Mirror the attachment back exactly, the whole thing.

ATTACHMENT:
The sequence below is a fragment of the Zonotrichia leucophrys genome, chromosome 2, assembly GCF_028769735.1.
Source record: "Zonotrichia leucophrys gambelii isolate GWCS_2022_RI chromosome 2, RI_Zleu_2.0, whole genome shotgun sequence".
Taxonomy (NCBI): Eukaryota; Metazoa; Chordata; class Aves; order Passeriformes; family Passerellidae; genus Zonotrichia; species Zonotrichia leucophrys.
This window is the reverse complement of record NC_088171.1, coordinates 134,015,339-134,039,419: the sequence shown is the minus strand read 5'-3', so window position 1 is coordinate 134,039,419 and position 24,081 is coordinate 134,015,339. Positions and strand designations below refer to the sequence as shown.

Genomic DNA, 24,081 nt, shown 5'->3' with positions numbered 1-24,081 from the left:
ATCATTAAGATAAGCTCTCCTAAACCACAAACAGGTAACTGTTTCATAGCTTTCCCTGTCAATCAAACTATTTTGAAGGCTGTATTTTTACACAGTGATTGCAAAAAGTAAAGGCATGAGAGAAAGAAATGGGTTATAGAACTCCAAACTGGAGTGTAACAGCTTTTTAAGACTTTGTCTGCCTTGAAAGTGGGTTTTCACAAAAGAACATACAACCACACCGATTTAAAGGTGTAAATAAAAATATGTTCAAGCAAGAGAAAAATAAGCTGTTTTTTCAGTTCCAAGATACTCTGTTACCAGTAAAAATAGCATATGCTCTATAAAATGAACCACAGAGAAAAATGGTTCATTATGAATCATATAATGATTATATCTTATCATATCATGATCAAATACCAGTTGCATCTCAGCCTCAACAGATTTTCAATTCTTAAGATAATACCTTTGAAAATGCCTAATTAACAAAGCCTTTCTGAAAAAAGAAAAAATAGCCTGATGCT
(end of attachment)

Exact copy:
The sequence below is a fragment of the Zonotrichia leucophrys genome, chromosome 2, assembly GCF_028769735.1.
Source record: "Zonotrichia leucophrys gambelii isolate GWCS_2022_RI chromosome 2, RI_Zleu_2.0, whole genome shotgun sequence".
Taxonomy (NCBI): Eukaryota; Metazoa; Chordata; class Aves; order Passeriformes; family Passerellidae; genus Zonotrichia; species Zonotrichia leucophrys.
This window is the reverse complement of record NC_088171.1, coordinates 134,015,339-134,039,419: the sequence shown is the minus strand read 5'-3', so window position 1 is coordinate 134,039,419 and position 24,081 is coordinate 134,015,339. Positions and strand designations below refer to the sequence as shown.

Genomic DNA, 24,081 nt, shown 5'->3' with positions numbered 1-24,081 from the left:
ATCATTAAGATAAGCTCTCCTAAACCACAAACAGGTAACTGTTTCATAGCTTTCCCTGTCAATCAAACTATTTTGAAGGCTGTATTTTTACACAGTGATTGCAAAAAGTAAAGGCATGAGAGAAAGAAATGGGTTATAGAACTCCAAACTGGAGTGTAACAGCTTTTTAAGACTTTGTCTGCCTTGAAAGTGGGTTTTCACAAAAGAACATACAACCACACCGATTTAAAGGTGTAAATAAAAATATGTTCAAGCAAGAGAAAAATAAGCTGTTTTTTCAGTTCCAAGATACTCTGTTACCAGTAAAAATAGCATATGCTCTATAAAATGAACCACAGAGAAAAATGGTTCATTATGAATCATATAATGATTATATCTTATCATATCATGATCAAATACCAGTTGCATCTCAGCCTCAACAGATTTTCAATTCTTAAGATAATACCTTTGAAAATGCCTAATTAACAAAGCCTTTCTGAAAAAAGAAAAAATAGCCTGATGCT